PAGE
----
September 29, 2012
1. A representative of the American clothing industry recently made the following statement: “Workers in Asia often work in sweatshop conditions earning only pennies an hour. American workers are more productive and as a result earn higher wages. In order to preserve the dignity of the American workplace, the government should enact legislation banning imports of low-wage Asian clothing.” Answer the following:
a. Which parts of this quote are positive statements? Which parts are normative statements?
Positive statements are “claims that attempt to describe the world as it is” (Mankiw, 2011, p. 31). Normative statements are “claims that attempt to prescribe how the world should be” (Mankiw, 2011, p. 31).
* Workers in Asia often work in sweatshop conditions earning only pennies an hour. * American workers are more productive and as a result earn higher wages. Normative statements
* In order to preserve the dignity of the American workplace, the government should enact legislation banning imports of low-wage Asian clothing.
b. Would such a policy make some Americans better off without making any other Americans worse off? Explain who, and why. “In order to preserve the dignity of the American workplace, the government should enact legislation banning imports of low-wage Asian clothing.” Sweatshops once existed in the United States. With the accumulation of capital, technology was developed and implemented; workers became more educated, productive and their income increased; and working conditions improved (Hendrickson, 2006). This is the process of economic development. The explosion of sweatshops abroad has led to the decline of the apparel industry in the United States (Hendrickson, 2006). Economists are known to have conflicting views due to differences in values and perceptions (Mankiw, 2011, p. 34-35). Economist Josh Hendrickson believes it is in the best interest of Americans to import garments at lower cost because it allows the United States to focus capital and educated and skilled labor on ventures and enterprises that increase the standard of living and overall wealth of our country (2006). The United States has an absolute advantage in producing apparel and the opportunity cost is higher. Conversely, third-world countries with sweatshops have a comparative advantage and the opportunity cost is lower (Mankiw, 2011, p. 54-56). In regards to the preservation of dignity, sweatshops offer jobs where none existed before. Voluntary sweatshop workers are generally paid well in comparison to many in their country. The concern really should be for those who have jobs that pay less with worse working conditions and for those who have no job (Hendrickson, 2006). The standard of living in the locality of sweatshops increases. United States workers are incited to become educated and work hard to obtain high paying jobs. The majority do not feel in competition with third-world sweatshop workers.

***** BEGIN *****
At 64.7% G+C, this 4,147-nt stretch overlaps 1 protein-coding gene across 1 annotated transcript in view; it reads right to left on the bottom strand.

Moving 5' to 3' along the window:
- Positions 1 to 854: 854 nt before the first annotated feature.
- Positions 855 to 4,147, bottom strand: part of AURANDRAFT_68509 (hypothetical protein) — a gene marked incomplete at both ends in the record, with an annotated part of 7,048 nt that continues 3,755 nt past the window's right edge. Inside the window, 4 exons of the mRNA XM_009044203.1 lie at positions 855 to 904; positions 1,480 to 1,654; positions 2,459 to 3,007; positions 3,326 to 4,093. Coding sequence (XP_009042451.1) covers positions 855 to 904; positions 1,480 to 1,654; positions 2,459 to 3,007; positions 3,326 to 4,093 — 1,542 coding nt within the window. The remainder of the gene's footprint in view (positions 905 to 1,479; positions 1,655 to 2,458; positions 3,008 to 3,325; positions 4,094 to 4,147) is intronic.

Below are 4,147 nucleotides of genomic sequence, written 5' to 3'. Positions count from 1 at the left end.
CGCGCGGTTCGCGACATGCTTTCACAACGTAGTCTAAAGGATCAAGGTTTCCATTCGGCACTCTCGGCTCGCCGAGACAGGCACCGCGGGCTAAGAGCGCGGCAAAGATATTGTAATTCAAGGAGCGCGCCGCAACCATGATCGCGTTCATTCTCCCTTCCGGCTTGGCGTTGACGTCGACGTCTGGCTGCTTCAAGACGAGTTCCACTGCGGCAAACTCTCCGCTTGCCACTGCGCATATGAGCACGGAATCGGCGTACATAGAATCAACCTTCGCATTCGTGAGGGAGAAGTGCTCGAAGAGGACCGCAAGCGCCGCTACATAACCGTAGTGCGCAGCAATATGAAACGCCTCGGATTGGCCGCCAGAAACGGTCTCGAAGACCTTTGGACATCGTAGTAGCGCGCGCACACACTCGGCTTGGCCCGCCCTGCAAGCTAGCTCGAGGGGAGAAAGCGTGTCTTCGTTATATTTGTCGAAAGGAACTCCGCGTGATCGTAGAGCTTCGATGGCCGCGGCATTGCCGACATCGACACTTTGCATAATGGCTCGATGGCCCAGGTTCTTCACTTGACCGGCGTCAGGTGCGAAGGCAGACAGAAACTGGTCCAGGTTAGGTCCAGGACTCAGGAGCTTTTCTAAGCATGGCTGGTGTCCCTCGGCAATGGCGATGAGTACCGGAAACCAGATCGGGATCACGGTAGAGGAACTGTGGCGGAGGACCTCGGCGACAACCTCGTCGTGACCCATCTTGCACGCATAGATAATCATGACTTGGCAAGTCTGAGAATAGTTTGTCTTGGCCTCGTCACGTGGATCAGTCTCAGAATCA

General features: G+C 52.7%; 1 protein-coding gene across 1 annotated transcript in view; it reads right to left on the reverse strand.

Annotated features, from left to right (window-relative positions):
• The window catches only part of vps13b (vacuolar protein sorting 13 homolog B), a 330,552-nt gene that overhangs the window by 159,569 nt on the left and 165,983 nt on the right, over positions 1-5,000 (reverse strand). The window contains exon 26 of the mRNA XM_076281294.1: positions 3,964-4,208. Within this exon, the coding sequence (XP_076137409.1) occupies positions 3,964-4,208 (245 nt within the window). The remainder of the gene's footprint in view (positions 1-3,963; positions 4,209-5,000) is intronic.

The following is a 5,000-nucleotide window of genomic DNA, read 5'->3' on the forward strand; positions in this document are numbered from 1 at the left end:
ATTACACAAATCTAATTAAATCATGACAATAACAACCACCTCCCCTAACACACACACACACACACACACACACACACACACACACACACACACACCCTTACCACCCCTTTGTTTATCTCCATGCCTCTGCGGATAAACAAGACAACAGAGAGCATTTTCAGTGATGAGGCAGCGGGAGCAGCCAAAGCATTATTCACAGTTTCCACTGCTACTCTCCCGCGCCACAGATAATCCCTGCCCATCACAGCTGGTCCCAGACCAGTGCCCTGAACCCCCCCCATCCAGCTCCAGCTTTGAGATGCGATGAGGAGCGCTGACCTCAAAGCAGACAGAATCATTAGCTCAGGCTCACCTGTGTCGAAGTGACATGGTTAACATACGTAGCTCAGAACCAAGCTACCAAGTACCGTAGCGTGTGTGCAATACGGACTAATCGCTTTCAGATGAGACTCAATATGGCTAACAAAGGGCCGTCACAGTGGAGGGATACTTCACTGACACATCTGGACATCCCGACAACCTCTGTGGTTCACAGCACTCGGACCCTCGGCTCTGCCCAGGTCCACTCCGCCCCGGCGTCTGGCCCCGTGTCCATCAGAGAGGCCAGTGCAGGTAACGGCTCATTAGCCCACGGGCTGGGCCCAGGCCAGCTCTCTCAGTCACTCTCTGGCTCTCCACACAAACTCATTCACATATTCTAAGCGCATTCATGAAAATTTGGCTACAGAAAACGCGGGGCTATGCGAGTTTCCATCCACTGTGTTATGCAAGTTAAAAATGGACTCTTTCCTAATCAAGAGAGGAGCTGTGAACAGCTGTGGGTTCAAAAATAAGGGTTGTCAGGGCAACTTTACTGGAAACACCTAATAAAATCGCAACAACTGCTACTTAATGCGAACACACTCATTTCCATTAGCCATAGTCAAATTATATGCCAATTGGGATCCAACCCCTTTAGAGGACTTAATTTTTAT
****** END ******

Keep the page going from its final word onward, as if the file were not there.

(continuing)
c. Would low-wage Asian workers benefit from or be hurt by such a policy, and why?
Without a doubt, low-wage Asian workers would not benefit from such a policy. First, due to the difference in economic development and the standard of living, we cannot compare wages in the United States with (sweatshop) wages in third-world countries. Asian sweatshops generally offer their workers higher wages and acceptable working conditions. Because the work is manual, hours are long and productivity is low. Realizing that many have jobs with lower wages and worse working conditions or no jobs at all (Hendrickson, 2006), voluntary sweatshop workers are glad to have their jobs and enjoy a higher standard of living.
2. Referring to the same situation in question 1, but instead of legislation banning the imports, assume that the government enacts a special tax on imported clothing that is so high that the selling price...